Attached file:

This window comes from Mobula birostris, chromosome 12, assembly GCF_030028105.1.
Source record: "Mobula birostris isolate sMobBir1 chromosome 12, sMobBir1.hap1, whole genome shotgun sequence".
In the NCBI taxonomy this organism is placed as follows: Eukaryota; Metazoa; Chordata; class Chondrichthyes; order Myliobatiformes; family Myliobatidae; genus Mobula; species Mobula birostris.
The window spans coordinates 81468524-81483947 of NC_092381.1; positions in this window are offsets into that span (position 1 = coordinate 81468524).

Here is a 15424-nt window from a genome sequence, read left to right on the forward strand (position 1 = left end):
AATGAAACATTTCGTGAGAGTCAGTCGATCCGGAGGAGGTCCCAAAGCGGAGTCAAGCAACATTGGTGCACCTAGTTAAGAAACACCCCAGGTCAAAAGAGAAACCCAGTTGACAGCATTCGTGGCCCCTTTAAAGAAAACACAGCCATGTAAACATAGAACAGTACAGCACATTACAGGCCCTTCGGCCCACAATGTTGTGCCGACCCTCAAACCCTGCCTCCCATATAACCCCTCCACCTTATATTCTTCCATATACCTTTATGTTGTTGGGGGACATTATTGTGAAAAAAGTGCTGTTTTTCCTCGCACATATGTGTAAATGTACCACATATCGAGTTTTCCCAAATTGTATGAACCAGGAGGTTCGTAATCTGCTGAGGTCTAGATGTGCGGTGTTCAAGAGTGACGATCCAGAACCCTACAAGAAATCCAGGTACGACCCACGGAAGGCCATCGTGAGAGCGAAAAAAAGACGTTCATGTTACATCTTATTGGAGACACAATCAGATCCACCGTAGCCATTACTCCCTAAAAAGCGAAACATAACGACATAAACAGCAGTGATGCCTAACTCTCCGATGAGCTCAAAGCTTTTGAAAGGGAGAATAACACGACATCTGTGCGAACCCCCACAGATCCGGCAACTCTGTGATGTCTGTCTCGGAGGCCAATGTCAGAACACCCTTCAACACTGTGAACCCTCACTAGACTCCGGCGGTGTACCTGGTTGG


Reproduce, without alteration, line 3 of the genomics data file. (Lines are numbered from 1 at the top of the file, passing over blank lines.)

In the NCBI taxonomy this organism is placed as follows: Eukaryota; Metazoa; Chordata; class Chondrichthyes; order Myliobatiformes; family Myliobatidae; genus Mobula; species Mobula birostris.